Updated: Aug 19, 2021
Childhood trauma can lead to adulthood spent in survival mode. The instinct to fight, flee, or freeze gets embedded in identity and shapes how an adult conceptualizes themselves, shows up in their relationships, and functions in everyday life. A fourth trauma response that has been given a name in the past several years is the instinct to “fawn.”
The 'fawn' response is an instinctual response associated with a need to avoid conflict and trauma-triggering situations through people-pleasing and codependent behaviors. For children, fawning behaviors can be a maladaptive survival response which developed as a means of coping with a non-nurturing or abusive parent. Additionally, being bullied, chronically teased or otherwise abused or neglected by peers can also bring about the fawning response.
There is a natural healthy instinct for humans to be kind and care for each other. The fawning response, however, is a continuation of childhood relationship patterns that result in the forfeiture of self to be liked or loved by others.
Fawning is a unique trauma response because it doesn’t “look” like a trauma response at all. In fact, it is so high level that it is often considered a part of someone’s personality and identity. “She is so nice,” someone might say affectionately; or adoringly, “he always puts others before himself.” There is nothing wrong with kindness or care giving. It’s a natural human tendency to secure relationships and feel connected with others.
The part of fawning that makes it fawning and not care giving are a few key distinctions:
The fawning person does not feel a sense of agency or choice (they have to be this way)
The fawning person feels guilt and/or shame when they have needs and/or express them
The fawning person has a poor sense of personal and relationship boundaries
The fawning person’s identity is wrapped around how others feel or behave
The other three trauma responses, fight, flight, freeze, have more social consequences as they typically push away and disconnect from others in an attempt to feel safe. Fawning takes the role of falsely securing relationships and brings others inauthentically closer.
Symptoms of fawning
An inability to say “no” in all its forms. Saying “no” may not even occur to you as an option because the only response you have practiced is “yes.”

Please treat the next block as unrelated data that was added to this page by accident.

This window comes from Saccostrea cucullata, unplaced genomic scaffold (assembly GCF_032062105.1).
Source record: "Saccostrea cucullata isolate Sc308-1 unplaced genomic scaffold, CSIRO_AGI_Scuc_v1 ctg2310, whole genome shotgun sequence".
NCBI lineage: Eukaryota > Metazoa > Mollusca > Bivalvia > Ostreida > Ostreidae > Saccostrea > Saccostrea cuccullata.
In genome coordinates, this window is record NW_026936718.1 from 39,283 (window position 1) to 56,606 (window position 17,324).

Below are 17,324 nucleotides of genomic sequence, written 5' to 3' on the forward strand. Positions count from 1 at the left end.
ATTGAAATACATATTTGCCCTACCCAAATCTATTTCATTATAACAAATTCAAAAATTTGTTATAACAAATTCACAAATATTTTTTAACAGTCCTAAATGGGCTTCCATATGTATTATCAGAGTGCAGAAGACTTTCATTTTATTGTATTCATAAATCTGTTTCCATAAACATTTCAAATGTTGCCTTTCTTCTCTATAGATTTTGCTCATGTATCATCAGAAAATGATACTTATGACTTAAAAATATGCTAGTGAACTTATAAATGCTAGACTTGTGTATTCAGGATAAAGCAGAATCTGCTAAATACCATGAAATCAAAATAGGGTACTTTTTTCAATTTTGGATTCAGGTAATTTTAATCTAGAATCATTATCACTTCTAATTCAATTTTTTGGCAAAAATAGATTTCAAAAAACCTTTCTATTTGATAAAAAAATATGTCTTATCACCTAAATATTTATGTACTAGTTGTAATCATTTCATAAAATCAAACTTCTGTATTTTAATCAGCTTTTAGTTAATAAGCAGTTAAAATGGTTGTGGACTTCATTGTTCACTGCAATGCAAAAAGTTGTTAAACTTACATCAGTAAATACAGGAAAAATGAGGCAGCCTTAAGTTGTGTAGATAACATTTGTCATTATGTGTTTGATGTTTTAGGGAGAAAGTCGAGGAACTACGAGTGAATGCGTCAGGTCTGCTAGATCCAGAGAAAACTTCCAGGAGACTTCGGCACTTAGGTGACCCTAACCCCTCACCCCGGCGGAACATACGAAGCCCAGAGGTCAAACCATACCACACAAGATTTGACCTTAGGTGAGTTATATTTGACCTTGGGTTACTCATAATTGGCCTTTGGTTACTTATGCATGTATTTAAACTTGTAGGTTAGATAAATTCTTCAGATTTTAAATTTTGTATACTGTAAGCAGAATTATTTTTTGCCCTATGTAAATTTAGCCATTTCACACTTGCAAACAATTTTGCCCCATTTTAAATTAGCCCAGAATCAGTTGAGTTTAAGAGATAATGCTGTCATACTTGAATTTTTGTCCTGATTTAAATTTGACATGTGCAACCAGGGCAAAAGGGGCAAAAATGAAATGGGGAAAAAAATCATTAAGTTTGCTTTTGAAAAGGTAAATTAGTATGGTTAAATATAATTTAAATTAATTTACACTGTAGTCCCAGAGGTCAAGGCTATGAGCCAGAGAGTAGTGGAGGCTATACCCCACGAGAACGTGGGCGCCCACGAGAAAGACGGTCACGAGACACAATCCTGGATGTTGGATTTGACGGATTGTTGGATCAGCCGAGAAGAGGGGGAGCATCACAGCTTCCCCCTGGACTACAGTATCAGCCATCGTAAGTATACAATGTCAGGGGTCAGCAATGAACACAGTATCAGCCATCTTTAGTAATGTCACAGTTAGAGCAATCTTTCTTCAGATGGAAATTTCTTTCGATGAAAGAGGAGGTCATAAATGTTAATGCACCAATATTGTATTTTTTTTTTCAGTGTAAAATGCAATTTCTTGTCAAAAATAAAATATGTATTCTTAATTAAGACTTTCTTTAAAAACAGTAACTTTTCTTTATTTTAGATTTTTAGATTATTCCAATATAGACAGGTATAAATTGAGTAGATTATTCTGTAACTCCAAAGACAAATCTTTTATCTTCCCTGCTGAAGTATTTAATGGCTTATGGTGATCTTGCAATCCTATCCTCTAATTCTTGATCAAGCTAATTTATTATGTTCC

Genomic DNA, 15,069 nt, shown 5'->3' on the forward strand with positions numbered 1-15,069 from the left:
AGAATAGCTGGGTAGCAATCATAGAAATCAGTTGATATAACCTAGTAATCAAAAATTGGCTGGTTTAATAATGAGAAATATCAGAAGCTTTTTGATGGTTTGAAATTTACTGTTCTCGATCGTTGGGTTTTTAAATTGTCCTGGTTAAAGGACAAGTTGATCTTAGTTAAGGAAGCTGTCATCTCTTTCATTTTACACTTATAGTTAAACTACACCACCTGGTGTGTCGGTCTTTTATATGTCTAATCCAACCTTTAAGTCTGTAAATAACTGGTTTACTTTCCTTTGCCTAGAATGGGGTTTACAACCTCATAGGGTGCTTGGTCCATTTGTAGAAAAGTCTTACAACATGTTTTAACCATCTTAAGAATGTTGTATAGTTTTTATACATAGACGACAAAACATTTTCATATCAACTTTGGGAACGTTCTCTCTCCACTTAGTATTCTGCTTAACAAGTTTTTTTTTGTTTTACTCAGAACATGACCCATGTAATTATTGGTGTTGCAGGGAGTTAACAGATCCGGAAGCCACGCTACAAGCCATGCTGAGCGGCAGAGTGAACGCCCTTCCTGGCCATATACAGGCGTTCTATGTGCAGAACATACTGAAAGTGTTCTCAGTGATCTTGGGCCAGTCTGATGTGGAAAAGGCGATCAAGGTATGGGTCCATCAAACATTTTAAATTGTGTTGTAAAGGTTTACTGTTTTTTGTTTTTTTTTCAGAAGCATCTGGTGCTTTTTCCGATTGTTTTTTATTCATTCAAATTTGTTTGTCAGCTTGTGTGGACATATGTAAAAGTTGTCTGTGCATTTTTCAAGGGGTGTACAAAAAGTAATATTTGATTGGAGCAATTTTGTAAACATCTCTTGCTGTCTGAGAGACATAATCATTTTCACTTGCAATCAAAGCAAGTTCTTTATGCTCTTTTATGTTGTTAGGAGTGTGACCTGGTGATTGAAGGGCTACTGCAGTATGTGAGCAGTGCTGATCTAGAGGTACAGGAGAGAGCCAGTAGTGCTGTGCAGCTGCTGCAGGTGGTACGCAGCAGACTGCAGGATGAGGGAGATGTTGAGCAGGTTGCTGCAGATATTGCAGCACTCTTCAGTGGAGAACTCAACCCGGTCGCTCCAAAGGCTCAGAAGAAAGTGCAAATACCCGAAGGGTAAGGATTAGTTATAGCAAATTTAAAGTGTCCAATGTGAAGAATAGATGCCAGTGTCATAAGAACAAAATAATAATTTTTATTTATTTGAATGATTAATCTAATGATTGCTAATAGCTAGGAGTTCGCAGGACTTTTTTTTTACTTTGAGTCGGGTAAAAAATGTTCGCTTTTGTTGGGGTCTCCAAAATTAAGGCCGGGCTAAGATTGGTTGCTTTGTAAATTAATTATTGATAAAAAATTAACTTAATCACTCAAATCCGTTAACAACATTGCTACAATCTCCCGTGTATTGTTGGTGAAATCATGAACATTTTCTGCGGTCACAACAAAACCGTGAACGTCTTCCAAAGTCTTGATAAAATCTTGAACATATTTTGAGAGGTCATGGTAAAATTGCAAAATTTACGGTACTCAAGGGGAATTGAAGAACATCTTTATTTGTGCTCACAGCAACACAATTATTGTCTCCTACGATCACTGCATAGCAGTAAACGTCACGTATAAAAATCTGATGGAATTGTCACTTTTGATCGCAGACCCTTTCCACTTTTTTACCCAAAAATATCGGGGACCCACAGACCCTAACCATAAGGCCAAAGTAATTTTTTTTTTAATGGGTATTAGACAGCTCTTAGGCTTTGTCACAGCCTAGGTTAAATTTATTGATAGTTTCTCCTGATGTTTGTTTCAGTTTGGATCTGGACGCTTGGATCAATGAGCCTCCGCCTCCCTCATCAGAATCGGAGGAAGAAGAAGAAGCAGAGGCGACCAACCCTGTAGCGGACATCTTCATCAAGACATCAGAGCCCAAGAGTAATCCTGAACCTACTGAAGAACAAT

Your values and opinions vacillate depending on who you are around. It’s one thing to be flexible with your thinking, however, fawners take it to the next level where they may experience a complete 180 degree shift in their beliefs.
Guilt is your most common emotion
Anger and resentment are buried under the surface. You feel it (a lot) but no one sees it or knows about it.
Disassociated from your primary emotions. This is a fancy way of saying you get caught in the trap of fear, guilt, and anger and have trouble connecting to and naming other emotions.
Disproportionate reactions. Uncontrollable urges to vent, cry, or scream at seemingly benign triggers.
Feel responsible for others' reactions. At the core of a fawner's belief about themselves, lies the fundamental concept of “it’s my fault.” Even if it is obvious the situation or other person’s emotional response is not about you, your immediate conclusion is that you somehow caused it, therefore need to fix it
You feel like no one really knows you. The real and authentic you has been hiding because you concluded they were not good enough to be seen. While you may have figured out a way to secure relationships, you generally feel like those even closest to you don’t know or understand the real you.
Overfunctioning. You place your value and self worth on what you produce and how much you do for others. At the end of the day, you may shame yourself for not getting everything done on your mile-long to-do list.
Fudging facts. You tend to exaggerate or minimize accomplishments, values, beliefs, opinions, or experiences based on who you are around. If you determine they need to be impressed for you to remain safe, you will embellish. If you sense that staying safe means becoming invisible, you will minimize.
The people-pleasing actions of fawning typically serve the function of getting others to like you, accept you, love you, or show you care. Without deep self-inquiry, a person is likely to fall back on fawning behaviors as a response to stress in relationships.